Wednesday, February 16, 2011

The Dispossessed

Prisons. Possessions. Time. Sequence and Simultaneity. Circular and Linear Time. The Individual and Society. The Dispossessed by Ursula K. LeGuin won the 1975 Hugo, 1975 Locus Science Fiction, and 1974 Nebula awards. I found it a relatively quiet, gentle novel that left me thinking about societal structures and individuals.

Briefly, the novel tells the story of Shevek, a brilliant physicist, who attempts to embody in his life the philosophy of Odo—the founder of his home-world. Like an Einstein, Shevek is the process of developing a theory that has the potential to revolutionize physics and spur new technologies. He lives on Annarres, a barely inhabitable, mining world—it was never clear to me whether this was a twin planet or a moon—settled by anarchists who rebelled against the government of Urras. Annarres has a relatively Socialist and Libertarian society and is isolated from Urras and other worlds. In contrast, Urras is what the people of Annarres call Propertarian—Capitalist. The people of Annarres find Shevek’s ideas “unuseful”, first discouraging him and then becoming openly hostile towards him and his family. His thinking challenges their set ways of thinking. The government of Urras, on the other hand, embraces Shevek’s ideas as a way to create technology that will give them a competitive advantage over other worlds and create profit. The book weaves the stories of Shevek’s life on Annarres and on Urras.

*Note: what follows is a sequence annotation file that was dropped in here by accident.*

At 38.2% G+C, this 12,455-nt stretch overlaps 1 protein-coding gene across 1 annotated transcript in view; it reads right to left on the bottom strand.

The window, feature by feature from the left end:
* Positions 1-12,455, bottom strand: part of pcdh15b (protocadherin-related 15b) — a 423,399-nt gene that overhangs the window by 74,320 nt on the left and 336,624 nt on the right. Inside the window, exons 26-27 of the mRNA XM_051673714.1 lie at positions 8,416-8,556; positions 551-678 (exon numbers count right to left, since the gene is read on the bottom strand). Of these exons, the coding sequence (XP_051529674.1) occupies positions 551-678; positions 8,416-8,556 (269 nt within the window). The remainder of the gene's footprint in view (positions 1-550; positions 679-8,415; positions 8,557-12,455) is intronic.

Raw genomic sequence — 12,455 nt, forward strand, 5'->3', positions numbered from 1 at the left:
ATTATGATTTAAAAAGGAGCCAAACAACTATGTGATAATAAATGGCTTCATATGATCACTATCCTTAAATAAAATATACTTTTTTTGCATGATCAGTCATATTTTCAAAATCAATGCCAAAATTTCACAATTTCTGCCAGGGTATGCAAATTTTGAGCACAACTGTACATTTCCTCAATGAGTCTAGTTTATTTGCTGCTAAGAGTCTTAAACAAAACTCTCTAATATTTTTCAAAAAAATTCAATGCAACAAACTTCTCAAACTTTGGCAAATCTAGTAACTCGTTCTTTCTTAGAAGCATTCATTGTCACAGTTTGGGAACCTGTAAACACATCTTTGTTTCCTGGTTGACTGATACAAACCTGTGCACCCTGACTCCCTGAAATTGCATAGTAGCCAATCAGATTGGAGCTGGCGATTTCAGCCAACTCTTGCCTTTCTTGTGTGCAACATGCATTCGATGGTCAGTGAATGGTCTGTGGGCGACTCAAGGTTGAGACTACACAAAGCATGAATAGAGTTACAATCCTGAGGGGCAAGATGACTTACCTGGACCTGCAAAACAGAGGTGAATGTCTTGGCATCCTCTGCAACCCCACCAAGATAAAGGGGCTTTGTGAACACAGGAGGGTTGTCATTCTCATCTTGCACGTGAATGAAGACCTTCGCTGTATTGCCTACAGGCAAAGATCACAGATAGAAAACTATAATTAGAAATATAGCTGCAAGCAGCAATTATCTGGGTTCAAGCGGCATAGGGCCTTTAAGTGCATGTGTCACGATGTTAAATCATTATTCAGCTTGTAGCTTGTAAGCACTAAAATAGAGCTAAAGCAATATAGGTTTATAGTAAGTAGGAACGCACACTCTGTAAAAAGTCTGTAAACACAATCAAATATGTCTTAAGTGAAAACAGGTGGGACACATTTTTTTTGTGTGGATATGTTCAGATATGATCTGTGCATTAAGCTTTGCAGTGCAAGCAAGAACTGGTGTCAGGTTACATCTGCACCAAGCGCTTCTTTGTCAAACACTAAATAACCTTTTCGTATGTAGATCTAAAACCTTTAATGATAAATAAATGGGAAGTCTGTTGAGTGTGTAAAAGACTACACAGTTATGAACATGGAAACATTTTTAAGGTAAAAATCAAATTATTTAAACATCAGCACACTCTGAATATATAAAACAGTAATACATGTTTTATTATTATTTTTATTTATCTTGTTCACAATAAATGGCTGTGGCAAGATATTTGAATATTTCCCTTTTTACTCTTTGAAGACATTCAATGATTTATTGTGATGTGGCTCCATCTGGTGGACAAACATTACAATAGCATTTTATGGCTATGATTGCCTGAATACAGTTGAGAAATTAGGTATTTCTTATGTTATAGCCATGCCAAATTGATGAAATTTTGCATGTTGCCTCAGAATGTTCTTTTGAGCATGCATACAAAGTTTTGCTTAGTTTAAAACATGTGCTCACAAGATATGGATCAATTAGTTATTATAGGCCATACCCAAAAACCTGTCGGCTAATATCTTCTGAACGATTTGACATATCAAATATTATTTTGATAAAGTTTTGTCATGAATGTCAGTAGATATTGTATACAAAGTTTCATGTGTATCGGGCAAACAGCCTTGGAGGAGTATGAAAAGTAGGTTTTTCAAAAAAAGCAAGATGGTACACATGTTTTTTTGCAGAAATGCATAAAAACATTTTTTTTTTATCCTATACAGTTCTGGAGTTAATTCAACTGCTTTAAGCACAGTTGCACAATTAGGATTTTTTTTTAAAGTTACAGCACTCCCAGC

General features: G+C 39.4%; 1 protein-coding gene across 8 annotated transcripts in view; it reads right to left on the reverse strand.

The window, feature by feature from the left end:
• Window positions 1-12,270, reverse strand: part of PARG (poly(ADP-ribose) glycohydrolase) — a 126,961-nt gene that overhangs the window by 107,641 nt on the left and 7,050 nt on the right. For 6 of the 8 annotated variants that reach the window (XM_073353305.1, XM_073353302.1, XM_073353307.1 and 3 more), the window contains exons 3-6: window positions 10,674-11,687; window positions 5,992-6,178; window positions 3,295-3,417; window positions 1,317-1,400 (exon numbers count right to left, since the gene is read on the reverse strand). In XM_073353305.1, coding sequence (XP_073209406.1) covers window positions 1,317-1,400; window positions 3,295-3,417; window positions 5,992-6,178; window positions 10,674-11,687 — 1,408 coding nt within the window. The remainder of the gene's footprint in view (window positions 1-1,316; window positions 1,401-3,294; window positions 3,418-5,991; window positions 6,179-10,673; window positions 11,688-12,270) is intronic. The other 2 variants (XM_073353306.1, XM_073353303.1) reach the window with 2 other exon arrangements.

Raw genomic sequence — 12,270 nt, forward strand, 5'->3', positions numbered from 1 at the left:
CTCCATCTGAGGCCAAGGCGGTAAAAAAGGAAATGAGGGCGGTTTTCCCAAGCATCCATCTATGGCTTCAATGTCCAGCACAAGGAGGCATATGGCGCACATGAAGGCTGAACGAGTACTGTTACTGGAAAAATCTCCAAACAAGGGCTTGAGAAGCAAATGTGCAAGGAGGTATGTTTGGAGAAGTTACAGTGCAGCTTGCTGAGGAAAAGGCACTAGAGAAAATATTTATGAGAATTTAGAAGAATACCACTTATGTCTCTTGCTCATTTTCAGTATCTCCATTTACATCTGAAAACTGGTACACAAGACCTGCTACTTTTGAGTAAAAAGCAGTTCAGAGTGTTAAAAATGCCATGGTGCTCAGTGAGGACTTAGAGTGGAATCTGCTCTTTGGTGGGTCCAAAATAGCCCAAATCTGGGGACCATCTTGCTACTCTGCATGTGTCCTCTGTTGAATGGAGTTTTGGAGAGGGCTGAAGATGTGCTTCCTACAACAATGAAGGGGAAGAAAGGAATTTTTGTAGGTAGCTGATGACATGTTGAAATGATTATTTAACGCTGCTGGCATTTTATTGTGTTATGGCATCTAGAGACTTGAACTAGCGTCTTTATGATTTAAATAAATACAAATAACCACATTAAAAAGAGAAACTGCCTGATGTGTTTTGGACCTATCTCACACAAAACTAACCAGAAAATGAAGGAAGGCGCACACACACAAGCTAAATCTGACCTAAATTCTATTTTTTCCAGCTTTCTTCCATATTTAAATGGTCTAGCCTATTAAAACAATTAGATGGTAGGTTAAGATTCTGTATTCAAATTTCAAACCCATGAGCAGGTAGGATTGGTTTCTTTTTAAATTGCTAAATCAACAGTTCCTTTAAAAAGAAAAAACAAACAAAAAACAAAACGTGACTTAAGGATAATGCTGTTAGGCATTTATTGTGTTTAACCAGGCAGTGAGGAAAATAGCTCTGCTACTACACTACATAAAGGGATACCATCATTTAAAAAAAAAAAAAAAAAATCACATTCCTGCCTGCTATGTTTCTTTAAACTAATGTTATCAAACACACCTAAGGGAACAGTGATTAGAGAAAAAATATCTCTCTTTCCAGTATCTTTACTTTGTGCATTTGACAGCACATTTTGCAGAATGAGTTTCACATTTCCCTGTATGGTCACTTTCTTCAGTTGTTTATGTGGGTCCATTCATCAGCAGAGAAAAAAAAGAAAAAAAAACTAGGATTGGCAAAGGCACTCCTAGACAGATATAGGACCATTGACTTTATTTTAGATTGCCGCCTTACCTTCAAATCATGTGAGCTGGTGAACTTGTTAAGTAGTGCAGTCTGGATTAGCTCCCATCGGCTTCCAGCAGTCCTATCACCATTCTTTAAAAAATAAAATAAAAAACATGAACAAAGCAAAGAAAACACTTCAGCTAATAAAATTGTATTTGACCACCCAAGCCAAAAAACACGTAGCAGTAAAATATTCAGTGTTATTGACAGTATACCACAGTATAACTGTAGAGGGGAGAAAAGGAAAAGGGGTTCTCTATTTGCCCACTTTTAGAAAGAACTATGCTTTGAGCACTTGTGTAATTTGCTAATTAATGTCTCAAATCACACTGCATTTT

The Dispossessed is a wonder title for the book. It reminds me of the Taoist principle of trying to live each day open handed, not trying to hold anything or experience. Shevek has no physical possessions and doesn’t even have a society to which he belongs. At some point I would like to reread the book and find all the bits of wisdom attributed to the fictional philosopher Odo. The book infers that both the philosophies of Annarres and Urras have their benefits and their drawbacks. Despite being written over 35 years ago, The Dispossessed is still relevant today. This is a good book for readers who are feeling disillusioned about society.

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